Look, I’m not made of money as I’m sure many of you aren’t either, but I’m not about to throw someone under the bus because they support local brick and mortar stores. I may not always see eye-to-eye with brick and mortar but the majority of these local and small businesses aren’t bad, nor are they run by bad people. These are folks who survive (emphasis on survive) on these margins -they’re not getting rich. And when I explained this to the manufacturer he seemed to grow more frustrated, which lead me to believe, that like the brick and mortar dealer, he too was just trying to get by. So rather than appeal to his sense of fairness I offered up a mathematical argument, one void of emotion at all.
It went something like this.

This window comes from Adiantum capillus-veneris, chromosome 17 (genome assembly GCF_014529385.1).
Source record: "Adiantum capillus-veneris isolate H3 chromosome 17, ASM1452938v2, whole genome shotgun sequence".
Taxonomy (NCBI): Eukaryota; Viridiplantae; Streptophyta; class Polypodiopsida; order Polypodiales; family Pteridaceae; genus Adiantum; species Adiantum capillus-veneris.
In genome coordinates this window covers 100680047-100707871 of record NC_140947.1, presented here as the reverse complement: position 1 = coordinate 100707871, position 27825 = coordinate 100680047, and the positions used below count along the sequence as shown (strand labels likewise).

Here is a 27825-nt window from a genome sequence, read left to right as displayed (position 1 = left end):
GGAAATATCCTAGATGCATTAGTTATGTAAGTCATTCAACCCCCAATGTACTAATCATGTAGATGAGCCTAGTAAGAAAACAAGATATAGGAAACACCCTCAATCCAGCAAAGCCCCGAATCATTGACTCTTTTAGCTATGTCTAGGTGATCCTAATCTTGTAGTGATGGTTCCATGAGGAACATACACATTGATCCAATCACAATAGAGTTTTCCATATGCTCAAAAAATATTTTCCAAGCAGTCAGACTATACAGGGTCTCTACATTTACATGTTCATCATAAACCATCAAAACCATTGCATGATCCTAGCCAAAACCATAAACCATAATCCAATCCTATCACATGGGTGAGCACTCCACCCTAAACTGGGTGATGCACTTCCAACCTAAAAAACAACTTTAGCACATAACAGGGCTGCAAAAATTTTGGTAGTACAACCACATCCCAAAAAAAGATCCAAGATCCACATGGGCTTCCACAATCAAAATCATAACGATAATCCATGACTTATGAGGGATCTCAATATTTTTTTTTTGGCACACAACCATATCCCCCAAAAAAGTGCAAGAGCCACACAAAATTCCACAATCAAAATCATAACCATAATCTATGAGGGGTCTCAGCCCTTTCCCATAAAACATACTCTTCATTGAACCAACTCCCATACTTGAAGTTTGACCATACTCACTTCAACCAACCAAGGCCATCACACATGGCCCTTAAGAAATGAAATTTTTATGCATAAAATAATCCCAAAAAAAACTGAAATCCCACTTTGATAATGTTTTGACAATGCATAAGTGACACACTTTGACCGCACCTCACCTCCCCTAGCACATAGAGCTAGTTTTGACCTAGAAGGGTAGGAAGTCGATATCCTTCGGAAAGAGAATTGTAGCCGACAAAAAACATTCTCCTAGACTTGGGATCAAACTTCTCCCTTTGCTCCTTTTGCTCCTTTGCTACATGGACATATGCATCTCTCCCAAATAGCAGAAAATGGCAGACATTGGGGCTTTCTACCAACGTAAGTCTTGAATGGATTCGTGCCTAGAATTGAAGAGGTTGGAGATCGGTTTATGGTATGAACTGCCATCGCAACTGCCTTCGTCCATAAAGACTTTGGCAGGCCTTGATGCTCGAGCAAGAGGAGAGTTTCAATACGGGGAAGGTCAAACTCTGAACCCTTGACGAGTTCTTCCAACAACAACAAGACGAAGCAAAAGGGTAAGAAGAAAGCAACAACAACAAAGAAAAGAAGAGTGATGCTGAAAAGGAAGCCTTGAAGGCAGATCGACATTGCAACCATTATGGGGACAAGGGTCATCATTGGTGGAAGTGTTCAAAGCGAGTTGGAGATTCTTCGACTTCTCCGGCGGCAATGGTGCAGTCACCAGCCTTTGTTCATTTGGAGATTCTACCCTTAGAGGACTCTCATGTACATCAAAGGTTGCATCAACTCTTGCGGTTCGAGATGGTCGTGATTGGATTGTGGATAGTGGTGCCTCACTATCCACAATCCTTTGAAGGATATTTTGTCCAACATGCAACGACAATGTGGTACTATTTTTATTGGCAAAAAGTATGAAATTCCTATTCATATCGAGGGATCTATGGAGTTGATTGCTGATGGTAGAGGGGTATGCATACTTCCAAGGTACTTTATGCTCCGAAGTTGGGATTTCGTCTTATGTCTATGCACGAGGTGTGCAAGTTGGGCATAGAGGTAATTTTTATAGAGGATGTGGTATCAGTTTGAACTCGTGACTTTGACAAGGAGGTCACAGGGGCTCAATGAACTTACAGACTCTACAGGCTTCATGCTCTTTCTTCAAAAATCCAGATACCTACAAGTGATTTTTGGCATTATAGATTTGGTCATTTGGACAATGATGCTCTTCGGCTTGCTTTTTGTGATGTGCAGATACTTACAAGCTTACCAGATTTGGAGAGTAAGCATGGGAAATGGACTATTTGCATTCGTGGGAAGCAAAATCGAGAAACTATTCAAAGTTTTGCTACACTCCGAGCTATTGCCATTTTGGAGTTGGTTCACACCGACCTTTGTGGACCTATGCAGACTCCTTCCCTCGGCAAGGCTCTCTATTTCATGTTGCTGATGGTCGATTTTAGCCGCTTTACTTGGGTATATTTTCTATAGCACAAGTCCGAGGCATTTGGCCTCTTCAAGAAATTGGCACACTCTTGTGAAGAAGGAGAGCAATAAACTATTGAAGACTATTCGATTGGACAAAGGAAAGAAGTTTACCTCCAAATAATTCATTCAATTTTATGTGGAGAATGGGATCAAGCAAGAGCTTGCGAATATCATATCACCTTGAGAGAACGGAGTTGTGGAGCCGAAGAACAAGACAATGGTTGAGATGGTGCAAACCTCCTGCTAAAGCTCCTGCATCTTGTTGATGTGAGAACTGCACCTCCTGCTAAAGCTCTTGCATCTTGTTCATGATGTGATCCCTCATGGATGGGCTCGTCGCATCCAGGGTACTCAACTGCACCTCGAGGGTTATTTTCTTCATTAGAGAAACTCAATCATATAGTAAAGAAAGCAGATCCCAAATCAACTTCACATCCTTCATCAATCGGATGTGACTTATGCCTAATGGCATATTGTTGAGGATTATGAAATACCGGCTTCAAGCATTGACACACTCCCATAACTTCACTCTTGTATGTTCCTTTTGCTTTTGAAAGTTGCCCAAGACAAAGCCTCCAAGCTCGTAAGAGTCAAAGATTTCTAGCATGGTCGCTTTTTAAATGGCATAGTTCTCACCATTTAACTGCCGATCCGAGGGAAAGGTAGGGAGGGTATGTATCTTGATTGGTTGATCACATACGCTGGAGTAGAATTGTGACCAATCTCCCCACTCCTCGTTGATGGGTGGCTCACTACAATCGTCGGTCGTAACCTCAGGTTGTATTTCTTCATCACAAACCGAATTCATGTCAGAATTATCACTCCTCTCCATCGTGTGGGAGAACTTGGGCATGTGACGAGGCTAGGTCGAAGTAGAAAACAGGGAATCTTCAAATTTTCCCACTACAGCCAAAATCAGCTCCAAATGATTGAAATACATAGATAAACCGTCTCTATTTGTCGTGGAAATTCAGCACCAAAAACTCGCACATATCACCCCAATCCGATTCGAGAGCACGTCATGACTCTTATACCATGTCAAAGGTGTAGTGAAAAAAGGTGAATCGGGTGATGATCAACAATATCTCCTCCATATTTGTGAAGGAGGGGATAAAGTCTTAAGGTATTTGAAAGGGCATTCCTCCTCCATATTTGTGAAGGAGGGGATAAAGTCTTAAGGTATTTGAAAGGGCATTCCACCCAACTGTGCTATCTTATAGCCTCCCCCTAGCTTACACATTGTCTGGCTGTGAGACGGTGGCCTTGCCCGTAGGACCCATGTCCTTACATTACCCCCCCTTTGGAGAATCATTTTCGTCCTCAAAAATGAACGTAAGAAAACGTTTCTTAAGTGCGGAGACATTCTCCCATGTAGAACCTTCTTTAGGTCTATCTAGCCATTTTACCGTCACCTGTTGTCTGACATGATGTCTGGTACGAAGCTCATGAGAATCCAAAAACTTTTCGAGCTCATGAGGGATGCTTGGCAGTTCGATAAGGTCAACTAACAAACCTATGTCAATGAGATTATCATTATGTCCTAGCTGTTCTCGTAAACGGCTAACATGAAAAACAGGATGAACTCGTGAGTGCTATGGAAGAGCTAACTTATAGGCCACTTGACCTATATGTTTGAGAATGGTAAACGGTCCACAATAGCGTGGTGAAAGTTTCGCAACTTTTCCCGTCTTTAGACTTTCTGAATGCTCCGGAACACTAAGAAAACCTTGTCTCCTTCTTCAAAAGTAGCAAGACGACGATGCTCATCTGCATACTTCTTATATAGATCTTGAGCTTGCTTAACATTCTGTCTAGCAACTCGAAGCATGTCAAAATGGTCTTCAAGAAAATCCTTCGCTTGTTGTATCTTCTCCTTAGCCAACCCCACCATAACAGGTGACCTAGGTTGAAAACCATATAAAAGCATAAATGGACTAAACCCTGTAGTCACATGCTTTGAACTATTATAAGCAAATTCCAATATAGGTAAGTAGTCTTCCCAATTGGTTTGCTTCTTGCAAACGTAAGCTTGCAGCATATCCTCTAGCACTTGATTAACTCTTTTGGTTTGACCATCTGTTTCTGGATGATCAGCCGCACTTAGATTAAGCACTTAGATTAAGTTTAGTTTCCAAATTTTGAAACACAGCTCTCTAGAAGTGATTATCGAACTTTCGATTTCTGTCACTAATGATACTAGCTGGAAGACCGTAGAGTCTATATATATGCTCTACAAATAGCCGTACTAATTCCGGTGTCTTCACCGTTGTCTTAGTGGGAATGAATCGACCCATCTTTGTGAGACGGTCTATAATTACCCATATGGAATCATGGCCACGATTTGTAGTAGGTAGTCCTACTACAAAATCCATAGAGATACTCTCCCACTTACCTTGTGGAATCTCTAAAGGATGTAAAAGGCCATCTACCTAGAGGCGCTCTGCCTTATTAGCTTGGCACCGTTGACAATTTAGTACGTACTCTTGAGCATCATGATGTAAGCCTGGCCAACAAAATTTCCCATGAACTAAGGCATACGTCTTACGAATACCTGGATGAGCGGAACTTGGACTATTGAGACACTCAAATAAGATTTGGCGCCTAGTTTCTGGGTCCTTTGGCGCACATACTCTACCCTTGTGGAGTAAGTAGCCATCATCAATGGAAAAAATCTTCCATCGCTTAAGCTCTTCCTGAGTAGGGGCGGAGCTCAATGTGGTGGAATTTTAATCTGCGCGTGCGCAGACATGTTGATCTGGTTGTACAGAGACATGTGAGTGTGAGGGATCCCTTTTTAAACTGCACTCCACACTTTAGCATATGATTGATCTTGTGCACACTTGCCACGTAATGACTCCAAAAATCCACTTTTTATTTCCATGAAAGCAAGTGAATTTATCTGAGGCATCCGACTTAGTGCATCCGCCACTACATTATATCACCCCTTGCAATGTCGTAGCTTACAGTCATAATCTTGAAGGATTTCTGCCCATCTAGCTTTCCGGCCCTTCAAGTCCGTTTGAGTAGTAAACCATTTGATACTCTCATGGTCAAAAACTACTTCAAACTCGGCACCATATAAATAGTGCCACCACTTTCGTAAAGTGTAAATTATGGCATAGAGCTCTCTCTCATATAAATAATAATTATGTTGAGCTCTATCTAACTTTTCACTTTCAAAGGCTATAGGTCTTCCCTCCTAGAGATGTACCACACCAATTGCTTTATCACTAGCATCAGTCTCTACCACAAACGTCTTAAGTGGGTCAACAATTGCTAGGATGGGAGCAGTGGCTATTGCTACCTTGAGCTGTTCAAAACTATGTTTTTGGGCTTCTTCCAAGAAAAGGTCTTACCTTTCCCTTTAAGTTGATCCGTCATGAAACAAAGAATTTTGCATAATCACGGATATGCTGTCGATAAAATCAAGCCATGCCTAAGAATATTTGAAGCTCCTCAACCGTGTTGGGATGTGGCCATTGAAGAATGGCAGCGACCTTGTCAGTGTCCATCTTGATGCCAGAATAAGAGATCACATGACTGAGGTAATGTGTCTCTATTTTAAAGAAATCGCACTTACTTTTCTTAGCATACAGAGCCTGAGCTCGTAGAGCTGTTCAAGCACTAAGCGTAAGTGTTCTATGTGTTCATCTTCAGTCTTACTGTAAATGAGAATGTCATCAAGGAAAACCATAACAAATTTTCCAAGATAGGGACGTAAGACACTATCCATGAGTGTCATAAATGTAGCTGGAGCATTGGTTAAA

Product A sells for $500 and is sold via an Internet direct model, meaning the customer believes he or she is paying $500 for the item’s true value and not a penny more. Product B sells for $700 and is sold through traditional brick and mortar stores. Now, I know that product A and B are not the same -comparable but not the same, but for the sake of this illustration let’s assume they’re the same thing. To the consumer, product A appears to be the better value, for it’s $200 less than B. You’d be right to think that A was a better value than B, provided A and B were truly the same. However, if product A were to be sold via a traditional dealer then it (A) would cost the same as B or more. That isn’t to say that product A therefore doesn’t have any markup -it does, arguably the same or more as B, it just isn’t shared with a dealer but rather the manufacturer or importer directly. But it’s important to understand that the makers behind product B aren’t sitting there twisting their mustaches in a darkened room with a kitty on their lap thinking of ways to screw their customers -they aren’t. Why? Because they themselves aren’t making any more or less money than the maker or importer of product A. In truth they’re making the same -arguably they’re even making less. Yes, it sometimes costs the manufacturer of product B money to support their dealers -especially in a world that now has to contend with virtual dealers and/or Internet direct sales.